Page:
Little Dom’s is located at 686 Linden Avenue in downtown Carp. Call (805) 749-7400 or see for more info.

Wine Week Is Coming

Credit: Courtesy

Following in the footsteps of multiple years of successful Burger Week and Burrito Week promotions, the Independent is hosting our inaugural Wine Week from April 27 to May 3, when participating tasting rooms, restaurants, and bars will be pouring selected glasses of wine for just $10.

More than 20 establishments are participating in the week, which is being sponsored by Visit Santa Ynez Valley, and we’ll be unveiling the entire lineup as the cover story of our April 27 issue.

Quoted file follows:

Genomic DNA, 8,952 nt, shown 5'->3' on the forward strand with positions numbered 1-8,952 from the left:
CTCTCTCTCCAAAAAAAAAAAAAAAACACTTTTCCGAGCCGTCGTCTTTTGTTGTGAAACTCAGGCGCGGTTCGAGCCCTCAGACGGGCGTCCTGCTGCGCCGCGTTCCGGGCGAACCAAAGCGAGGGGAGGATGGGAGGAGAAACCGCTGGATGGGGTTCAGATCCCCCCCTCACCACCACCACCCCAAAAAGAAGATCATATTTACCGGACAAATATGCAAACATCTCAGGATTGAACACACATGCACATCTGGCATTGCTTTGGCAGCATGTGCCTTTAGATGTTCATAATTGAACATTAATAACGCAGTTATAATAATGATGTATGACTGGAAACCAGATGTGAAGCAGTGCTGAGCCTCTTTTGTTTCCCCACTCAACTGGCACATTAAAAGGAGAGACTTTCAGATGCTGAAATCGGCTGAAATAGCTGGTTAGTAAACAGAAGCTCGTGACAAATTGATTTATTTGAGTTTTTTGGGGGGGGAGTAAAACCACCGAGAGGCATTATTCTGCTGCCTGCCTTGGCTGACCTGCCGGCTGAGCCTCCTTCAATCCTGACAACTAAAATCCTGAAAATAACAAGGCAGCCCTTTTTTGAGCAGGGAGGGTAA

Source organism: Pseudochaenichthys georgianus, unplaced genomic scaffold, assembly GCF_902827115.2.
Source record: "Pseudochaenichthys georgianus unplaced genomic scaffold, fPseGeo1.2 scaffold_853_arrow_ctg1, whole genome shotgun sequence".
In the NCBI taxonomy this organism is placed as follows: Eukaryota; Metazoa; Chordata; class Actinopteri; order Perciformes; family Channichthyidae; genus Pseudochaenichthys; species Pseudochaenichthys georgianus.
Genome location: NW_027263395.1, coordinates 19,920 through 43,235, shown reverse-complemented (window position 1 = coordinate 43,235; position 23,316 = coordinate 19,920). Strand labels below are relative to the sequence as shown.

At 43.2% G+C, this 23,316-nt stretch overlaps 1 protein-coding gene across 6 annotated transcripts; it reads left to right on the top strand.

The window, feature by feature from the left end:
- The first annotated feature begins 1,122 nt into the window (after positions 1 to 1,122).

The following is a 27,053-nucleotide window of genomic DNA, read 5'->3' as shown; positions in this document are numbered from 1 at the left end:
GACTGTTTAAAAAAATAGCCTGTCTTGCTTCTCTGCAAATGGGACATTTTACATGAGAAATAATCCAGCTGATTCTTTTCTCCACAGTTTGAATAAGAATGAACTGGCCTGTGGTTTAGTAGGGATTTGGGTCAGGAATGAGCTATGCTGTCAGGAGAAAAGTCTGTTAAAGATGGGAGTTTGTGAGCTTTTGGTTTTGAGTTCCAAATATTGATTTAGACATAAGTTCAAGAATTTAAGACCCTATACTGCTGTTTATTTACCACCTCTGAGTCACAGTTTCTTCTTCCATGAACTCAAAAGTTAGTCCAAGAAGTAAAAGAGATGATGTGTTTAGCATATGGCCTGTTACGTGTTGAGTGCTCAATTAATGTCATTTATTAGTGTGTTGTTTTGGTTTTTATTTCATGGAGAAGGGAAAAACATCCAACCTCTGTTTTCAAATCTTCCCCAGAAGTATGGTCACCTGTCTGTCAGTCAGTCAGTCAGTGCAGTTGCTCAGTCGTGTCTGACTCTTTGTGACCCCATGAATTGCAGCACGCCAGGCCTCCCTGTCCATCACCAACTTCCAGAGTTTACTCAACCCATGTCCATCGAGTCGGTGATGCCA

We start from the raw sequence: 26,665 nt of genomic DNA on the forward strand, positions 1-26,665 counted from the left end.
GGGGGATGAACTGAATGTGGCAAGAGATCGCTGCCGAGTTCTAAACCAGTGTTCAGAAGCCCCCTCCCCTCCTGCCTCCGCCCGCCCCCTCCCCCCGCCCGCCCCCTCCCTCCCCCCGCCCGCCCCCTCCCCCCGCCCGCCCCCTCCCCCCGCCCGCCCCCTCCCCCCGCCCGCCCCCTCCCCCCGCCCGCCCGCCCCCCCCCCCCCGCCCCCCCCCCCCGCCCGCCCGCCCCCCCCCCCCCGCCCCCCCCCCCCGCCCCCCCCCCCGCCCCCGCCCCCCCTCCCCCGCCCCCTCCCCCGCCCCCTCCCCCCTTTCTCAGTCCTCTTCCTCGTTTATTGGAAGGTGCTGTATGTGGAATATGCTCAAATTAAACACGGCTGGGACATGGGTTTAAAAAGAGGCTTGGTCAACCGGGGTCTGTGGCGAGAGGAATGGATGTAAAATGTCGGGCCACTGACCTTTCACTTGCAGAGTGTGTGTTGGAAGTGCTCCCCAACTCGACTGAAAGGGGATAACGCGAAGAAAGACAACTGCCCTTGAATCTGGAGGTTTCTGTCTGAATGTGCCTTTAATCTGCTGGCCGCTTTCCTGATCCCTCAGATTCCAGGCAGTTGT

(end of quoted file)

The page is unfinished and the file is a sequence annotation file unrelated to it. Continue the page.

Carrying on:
To add an educational angle to the affair, we’ve partnered with the Sta. Rita Hills Winegrowers Alliance to host a couple of panels during the group’s Saunters & Sips event at the Presidio on April 29, 2:30-5:30 p.m. I’ll be moderating casual chats with a handful of vintners inside the chapel that afternoon to discuss chardonnay and sparkling wine, while everyone else gorges on pinot noir in the sunshine outside. The panels are a free bonus for attendees.

Click here for info and the $129 tickets.

From Our Table

L’Antica Pizzeria da Michele | Credit: Ingrid Bostrom